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Headcount Grows Again As The Hard Work Of Digital Transformation Kicks In

Martin Gill

Every year we run a staffing and hiring survey of what used to be “eBusiness” professionals. I say “used to” because increasingly we find that eBusiness teams have morphed into “Digital Business” teams. Why? Well teams are under an increasing set of pressures, including:

 

  • A mandate to drive strategic change throughout the organization. Seventy two percent of firms surveyed are executing on digital transformation, and that tables the topic of digital with the C-Suite. Digital business leaders now have more strategic responsibility and must wield stronger influence with their executive peers and leaders.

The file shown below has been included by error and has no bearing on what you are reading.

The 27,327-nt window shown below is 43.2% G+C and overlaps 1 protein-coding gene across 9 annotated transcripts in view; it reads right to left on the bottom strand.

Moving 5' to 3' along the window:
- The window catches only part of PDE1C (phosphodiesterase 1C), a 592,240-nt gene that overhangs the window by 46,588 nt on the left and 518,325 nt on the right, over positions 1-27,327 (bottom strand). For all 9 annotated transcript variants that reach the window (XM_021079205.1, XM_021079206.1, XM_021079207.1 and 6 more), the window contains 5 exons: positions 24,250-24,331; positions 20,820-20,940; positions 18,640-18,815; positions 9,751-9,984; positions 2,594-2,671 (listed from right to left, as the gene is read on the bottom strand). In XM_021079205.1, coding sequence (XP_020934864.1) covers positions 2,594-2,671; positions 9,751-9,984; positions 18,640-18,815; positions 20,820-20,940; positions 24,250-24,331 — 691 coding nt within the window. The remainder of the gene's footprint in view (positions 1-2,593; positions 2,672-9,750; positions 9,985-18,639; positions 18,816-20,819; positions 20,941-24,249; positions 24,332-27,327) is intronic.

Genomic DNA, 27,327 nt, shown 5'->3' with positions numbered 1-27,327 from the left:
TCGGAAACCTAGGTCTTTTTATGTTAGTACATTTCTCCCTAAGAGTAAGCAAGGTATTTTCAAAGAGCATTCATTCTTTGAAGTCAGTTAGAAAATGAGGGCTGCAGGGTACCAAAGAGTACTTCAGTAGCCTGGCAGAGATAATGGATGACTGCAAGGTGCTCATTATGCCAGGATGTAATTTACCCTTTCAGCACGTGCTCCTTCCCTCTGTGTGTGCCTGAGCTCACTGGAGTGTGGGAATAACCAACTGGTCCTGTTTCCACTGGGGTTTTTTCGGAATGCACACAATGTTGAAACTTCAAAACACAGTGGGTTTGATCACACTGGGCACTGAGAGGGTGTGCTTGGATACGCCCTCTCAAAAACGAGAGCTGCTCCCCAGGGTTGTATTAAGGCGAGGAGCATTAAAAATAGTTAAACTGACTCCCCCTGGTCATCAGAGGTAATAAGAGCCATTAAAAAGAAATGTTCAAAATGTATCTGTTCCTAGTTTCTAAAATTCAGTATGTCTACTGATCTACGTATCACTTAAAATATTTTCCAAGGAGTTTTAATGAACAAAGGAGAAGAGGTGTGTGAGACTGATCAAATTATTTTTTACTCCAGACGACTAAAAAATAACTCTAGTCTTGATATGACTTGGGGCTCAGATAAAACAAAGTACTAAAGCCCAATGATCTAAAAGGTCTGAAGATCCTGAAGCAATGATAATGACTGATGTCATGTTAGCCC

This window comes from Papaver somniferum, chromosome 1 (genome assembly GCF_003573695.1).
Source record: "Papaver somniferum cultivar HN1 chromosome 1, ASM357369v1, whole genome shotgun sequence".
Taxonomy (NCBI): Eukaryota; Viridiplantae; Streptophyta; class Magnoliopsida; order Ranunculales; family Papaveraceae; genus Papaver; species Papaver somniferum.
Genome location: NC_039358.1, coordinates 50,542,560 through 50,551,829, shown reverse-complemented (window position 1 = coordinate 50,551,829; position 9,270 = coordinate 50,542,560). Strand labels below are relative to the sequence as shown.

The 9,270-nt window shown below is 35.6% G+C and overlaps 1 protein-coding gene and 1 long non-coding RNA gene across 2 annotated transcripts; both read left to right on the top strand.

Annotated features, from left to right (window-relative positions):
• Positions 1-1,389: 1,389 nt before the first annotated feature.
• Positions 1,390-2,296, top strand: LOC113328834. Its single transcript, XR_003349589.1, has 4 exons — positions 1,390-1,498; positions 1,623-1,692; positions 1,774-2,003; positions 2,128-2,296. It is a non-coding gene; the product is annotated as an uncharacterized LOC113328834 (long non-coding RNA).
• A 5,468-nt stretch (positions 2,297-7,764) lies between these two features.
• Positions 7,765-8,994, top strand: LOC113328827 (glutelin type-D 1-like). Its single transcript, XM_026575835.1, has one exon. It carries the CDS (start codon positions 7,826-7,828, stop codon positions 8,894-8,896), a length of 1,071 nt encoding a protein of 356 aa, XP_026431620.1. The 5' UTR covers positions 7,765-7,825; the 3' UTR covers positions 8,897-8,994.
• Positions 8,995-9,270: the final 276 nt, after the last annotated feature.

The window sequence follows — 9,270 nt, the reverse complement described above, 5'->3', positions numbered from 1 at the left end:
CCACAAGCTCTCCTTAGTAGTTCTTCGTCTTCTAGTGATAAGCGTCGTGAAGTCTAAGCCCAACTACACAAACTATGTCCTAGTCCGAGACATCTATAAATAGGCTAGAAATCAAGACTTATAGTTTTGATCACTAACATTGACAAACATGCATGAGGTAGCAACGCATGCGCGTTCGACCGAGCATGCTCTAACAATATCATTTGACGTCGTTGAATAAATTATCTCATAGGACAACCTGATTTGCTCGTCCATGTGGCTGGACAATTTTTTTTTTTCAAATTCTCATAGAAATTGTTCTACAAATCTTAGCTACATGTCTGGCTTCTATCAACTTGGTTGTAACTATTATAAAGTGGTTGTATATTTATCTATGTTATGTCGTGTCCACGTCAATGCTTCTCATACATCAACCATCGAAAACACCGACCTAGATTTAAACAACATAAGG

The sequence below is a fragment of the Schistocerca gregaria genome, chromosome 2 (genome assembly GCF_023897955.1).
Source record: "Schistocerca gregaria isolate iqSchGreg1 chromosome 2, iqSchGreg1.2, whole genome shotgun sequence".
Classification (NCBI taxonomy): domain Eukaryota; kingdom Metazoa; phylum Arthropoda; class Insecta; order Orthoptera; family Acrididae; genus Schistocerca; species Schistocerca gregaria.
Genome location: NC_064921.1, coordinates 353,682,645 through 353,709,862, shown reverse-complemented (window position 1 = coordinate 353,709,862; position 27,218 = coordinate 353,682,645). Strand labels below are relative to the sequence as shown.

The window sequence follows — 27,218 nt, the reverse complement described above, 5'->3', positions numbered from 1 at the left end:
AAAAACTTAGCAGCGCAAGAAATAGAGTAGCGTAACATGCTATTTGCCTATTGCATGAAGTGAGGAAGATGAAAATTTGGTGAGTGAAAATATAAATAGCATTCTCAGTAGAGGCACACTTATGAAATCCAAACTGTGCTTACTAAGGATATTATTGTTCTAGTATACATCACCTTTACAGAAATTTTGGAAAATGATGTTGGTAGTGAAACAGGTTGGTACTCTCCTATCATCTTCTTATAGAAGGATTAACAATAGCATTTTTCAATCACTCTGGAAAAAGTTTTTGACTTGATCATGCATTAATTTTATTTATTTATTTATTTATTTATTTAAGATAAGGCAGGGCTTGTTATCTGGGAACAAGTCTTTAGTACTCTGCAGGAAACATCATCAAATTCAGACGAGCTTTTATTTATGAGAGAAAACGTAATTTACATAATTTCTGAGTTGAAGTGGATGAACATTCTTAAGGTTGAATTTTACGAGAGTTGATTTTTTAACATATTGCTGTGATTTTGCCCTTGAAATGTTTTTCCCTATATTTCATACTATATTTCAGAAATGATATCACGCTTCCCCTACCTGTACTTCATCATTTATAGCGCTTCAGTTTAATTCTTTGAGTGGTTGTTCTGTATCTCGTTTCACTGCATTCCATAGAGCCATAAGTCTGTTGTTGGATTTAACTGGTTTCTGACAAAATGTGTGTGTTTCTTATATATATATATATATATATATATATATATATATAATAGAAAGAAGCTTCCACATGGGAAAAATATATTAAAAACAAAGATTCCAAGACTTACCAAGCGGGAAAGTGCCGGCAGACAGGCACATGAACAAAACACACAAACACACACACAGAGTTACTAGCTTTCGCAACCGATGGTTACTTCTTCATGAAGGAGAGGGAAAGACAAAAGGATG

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CONSUMER MARKETING 2017 Guest Q&A with Danielle Lee of Spotify

Melissa Parrish

In 2016, we learned a lot about how complicated it is to gather and interpret data that will help brands uncover people's motivations, interests and behaviors. At Consumer Marketing in NYC next month, we'll be taking these topics head-on, trying to understand how far data can go to helping us understand and target the right people at the right time.

 

One of our guests who I'm most excited to hear from on this topic is Danielle Lee, Global VP, Partner Solutions at Spotify. I had a chance to chat with her about some of her thoughts around deterministic targeting and music-based insights. Here's what she had to say:

 

How do you define "people-based marketing" and why do you think it will become the gold-standard?